Thursday, February 1, 2007

Just a Glimpse

Seminary is in session and my blog output has dropped significantly. Nevertheless, I've been carrying something around with me for weeks that must be shared. Here she goes …

Being a father is wonderful beyond description. It is amazing to feel and express my love toward our little Dietrich and to watch him react and respond to us. To see him grow and develop is to witness a miracle in process. To pray for him with Josie is a privilege as well as an exercise in projection. I want for Dietrich things that I've either had and lost, tried for and failed to reach or, on occasion, never thought of desiring for myself. But with only 4.5 months behind him, Dietrich has his whole life ahead of him and I want him to pursue it with a passion that brings joy to himself and glory to God. It's a lot to put on the shoulders of a little boy, I know, but since he can't even recognize himself in a mirror yet, I'm confident that I'll obtain some parental realism before my hopes and dreams have too adverse an affect on him.

The point is that I have love for Dietrich that I didn't know I had. It's a different kind of love than I have for my wife, obviously, but I didn't know it would be so obviously different. And the realization of this new, paternal love hit me like a sledgehammer a few weeks ago when we took Dietrich in for his immunizations. The same thing happened when he received immunizations a few weeks after he was born, but the repetition confirmed it. As I sat there, holding Dietrich in my arms, which gave him a sense of safety and security, I dreaded the inevitable moment when the nurses would stick the needles in his legs and he would scream out in shock and pain, onto which I would project feelings of betrayal and forsakenness. My son shouldn't have to be in such pain and I am the one responsible for it. Nothing in years has made me cry (in the bad way) quicker than when I offer my son to the ladies with the needles and then, instantly, he begins to cry in a way that he only does when I offer him up to be pierced. I feel as though I've betrayed him and hurt him and as though the blame for his suffering lies squarely on my shoulders. After the injections, Josie and I hold him and talk to him and do what we can to calm him down. But for days I feel the weight of that moment. Even with all of Josie's reassurances that it was done for his good — all of which I consciously understand and comprehend, but that just don't remove the pain from Dietrich or myself — I feel an emotional pain that far outweighs the physical pain of a few shots. It's horrible, absolutely horrible.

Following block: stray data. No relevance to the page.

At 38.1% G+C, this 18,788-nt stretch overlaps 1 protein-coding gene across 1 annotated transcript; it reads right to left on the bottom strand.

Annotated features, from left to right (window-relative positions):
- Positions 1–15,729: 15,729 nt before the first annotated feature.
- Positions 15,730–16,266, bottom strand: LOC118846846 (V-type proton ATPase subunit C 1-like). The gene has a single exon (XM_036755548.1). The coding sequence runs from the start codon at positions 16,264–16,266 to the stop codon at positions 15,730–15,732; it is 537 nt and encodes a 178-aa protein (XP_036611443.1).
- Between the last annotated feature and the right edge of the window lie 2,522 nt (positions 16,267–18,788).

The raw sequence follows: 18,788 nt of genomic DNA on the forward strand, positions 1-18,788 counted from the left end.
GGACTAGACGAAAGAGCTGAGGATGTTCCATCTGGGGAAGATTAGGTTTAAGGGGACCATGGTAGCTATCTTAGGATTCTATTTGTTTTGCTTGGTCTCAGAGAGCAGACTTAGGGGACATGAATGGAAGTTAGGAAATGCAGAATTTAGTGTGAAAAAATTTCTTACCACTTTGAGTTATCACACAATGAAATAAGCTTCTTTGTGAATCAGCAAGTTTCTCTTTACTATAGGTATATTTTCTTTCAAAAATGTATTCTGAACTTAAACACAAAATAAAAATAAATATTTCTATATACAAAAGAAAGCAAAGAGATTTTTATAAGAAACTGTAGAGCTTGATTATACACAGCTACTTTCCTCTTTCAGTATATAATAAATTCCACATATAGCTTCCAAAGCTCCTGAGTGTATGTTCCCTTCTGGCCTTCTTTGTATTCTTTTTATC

But in the end, Dietrich is human, he's fallen and lives in a fallen world. While innocent from a human standpoint, he needs Christ's sacrifice as much as the rest of us do. These spiritual realities notwithstanding, I can hardly bear to see him suffer — even when it's for his own good! Just think what our Heavenly Father must have felt when His perfect, innocent (humanly and spiritually) and beloved Son suffered and died. And He did not die for any benefit to Himself, but for our benefit. In my newly discovered paternal love for my son, I've gained greater respect and awe for the Father's love of His Son, and will offer deeper praise and adoration to Him for His sacrifice of His Son on our behalf.

"He made Him who knew no sin to be sin on our behalf, that we might become the righteousness of God in Him." II Co. 5:21

2 comments:

Eric said...

Hey.....don't feel bad about the shot. In the coming years you will be presented with many instances where you can either "save" your child from pain or let them do certain actions that will cause pain. Isn't it sad that the biggest lessons we learn come from experiencing the pain of making the wrong choice?

Isn't it better to have the pain of a small prick vs. the pain of catching some horrible disease? It will be the same when you have the choice to follow around Dietrich and prevent him from harming himself. You will say don't climb up that...don't stand on that...don't run on the ice...now you could physically "save" him in all these instances but sometimes the only way to learn the lessons of life are through pain. Isn't that what God does with us? Hopefully all those times we rebel from God while we are young and he allows us to experience the pain of our disobedience, we grow and will learn those lessons while young...while the consequences aren't large. It will be the same with you and Dietrich. You will save him from experiencing those large pains in life by letting him get those pin pricks while young so that when he grows he will know how to live is life.

Does that make sense? Haha I really just wanted to write on your blog :)

Jit Fong said...

It's ok for Diet to cry. I would like a healthy nephew please.